Statistical analysis was performed using a Mann-Whitney test to establish significant statistical differences in parameters between controls and cases concerning mRNA and protein amounts, while Fisher’s exact test was carried out to establish significant differences among SNPs. Values are expressed as mean ± SEM. Significant differences were considered when .
3.1. Clinical Characteristics of the Population
The clinical characteristics of the total group of patients enrolled in this study are shown in Table 1. At 11–14 weeks of gestation, women who developed PE later in gestation showed a significantly higher systolic and diastolic arterial pressure ( and , resp.) than controls as well as in maternal weight and Body Mass Index (BMI) ( and , resp.). Gestational age at delivery was also significantly different between controls and preeclampsia patients . No significant differences were observed in maternal age.
3.2. Placental Frequency of MTHFR and MTR Polymorphisms
In order to determine the placental presence of the C677T, A1298C MTHFR, and A2756G MTR gene polymorphisms and their association with PE development,we determined the genotype of placental tissue from control and preeclamptic women. Table 2 shows the frequencies of the C677T MTHFR, A1298C MTHFR, and A2756G MTR polymorphisms. There was no significant difference between SNP frequencies when comparing controls and PE patients. (MTHFR C677T: control: 72.9% versus PE: 81.3%; ; MTHFR A1268C: control: 87.5% versus PE: 62.5%; ; MTR A2756G: control: 50.0% versus PE: 37.5; ).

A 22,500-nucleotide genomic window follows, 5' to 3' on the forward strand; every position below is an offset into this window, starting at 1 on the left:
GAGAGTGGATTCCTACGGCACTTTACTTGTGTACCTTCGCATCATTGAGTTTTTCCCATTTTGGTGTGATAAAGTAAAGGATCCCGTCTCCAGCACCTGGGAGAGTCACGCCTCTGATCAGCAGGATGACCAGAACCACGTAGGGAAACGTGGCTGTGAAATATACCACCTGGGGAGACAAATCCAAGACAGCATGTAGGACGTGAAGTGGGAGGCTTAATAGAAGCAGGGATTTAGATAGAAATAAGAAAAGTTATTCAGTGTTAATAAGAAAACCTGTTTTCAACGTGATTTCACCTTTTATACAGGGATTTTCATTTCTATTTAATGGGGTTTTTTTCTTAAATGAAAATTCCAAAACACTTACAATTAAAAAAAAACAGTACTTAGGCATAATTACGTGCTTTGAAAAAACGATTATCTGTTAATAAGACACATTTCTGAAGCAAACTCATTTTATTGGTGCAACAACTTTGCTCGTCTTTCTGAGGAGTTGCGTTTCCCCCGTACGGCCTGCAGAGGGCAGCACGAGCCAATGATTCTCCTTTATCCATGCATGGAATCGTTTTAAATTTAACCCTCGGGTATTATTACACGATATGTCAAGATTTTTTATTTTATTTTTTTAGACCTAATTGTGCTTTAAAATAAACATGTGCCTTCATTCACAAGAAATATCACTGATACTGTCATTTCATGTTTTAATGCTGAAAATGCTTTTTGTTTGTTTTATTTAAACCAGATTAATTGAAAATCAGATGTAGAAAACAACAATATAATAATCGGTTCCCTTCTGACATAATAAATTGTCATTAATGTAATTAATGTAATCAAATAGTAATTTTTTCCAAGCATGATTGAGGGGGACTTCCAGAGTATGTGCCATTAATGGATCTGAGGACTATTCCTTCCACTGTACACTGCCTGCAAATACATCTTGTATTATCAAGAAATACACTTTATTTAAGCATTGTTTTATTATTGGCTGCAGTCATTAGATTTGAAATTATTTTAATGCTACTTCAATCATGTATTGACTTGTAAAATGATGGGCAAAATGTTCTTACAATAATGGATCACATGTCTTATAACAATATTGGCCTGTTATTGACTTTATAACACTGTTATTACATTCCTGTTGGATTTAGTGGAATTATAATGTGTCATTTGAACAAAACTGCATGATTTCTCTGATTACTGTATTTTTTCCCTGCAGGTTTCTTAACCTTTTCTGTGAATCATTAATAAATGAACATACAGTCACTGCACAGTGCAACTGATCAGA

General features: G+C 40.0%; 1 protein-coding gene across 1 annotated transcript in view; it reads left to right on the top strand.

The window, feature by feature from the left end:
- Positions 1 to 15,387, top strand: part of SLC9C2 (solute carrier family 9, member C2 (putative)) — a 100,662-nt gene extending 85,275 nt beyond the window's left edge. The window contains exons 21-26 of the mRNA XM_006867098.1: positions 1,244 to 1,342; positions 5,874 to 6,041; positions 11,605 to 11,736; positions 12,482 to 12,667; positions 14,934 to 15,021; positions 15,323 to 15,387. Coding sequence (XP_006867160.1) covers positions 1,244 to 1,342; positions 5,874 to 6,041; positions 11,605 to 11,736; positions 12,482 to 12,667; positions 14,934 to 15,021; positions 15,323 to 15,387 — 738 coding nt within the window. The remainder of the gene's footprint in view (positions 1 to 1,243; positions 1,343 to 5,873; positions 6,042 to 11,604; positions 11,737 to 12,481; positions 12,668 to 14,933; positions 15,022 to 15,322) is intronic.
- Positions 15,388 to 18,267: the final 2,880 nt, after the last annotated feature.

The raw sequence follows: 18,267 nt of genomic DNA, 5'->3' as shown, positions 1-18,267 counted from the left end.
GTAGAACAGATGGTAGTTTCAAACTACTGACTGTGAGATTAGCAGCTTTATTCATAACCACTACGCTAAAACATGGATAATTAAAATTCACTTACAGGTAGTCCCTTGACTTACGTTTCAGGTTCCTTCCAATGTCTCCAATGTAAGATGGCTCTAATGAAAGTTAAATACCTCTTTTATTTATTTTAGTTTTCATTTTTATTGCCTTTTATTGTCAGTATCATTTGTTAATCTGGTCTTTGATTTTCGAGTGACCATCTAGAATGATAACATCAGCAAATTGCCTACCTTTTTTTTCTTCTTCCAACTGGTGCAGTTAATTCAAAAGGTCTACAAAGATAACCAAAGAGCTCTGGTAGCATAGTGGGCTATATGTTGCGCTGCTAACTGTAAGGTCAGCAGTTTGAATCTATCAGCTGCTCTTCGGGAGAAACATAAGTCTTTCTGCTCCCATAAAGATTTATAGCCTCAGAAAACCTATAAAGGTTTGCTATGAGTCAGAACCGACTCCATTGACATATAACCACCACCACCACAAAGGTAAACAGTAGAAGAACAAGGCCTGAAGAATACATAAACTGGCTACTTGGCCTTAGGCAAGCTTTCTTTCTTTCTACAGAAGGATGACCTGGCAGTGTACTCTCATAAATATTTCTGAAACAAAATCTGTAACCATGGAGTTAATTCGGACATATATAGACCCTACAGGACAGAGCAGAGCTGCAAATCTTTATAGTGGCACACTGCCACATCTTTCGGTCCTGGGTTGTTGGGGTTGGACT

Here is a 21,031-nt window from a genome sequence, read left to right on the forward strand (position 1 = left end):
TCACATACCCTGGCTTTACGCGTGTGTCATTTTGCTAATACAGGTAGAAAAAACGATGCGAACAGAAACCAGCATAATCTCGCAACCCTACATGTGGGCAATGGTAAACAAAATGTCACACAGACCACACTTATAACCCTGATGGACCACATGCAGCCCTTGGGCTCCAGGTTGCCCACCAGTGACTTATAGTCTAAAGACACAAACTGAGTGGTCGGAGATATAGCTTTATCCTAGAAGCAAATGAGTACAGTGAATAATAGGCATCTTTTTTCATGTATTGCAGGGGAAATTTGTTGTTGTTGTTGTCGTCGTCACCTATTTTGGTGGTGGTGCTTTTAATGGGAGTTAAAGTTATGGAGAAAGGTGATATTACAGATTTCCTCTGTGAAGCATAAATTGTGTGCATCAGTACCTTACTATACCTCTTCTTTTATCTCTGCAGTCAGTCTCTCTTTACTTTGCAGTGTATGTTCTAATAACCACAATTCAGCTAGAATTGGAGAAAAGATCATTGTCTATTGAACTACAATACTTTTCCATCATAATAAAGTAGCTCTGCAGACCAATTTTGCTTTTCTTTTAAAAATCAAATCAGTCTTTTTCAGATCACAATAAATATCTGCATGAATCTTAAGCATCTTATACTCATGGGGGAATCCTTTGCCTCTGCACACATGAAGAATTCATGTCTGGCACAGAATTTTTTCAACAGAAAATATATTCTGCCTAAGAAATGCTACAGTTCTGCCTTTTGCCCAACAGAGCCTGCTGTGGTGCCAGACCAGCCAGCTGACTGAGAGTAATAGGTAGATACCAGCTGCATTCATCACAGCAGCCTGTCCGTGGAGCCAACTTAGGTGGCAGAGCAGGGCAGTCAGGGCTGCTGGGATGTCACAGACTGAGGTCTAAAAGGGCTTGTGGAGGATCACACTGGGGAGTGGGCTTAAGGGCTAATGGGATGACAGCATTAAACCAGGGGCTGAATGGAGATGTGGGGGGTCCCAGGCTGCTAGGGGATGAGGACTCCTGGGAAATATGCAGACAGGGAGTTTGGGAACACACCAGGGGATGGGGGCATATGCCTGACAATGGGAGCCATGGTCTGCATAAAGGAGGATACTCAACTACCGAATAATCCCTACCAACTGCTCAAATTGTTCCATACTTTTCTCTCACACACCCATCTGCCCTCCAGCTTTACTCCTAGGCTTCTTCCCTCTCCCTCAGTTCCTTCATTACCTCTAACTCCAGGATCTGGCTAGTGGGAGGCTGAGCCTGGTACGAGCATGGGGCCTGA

3.3. MTHFR, MTR RNA Levels
MTHFR and MTR RNA expression was measured in term placentas from all patients. We used RT-PCR followed by qPCR to calculate the relative concentrations of the different RNA. As shown in Figure 1, women who developed PE had significantly higher RNA expression for MTHFR and MTR (MTHFR: (SEM) versus fg/μL, ; MTR: versus fg/μL, ).
3.4. MTHFR and MTR Protein Levels
Protein content was measured in placental tissue from all patients in this study to determine if there was any association between altered protein content and the development of PE. Figure 2 shows the relative protein content for MTHFR and MTR with no significant differences between controls and PE patients (MTHFR: (SEM) versus arbitrary units (a.u.), ; MTR: versus a.u., ).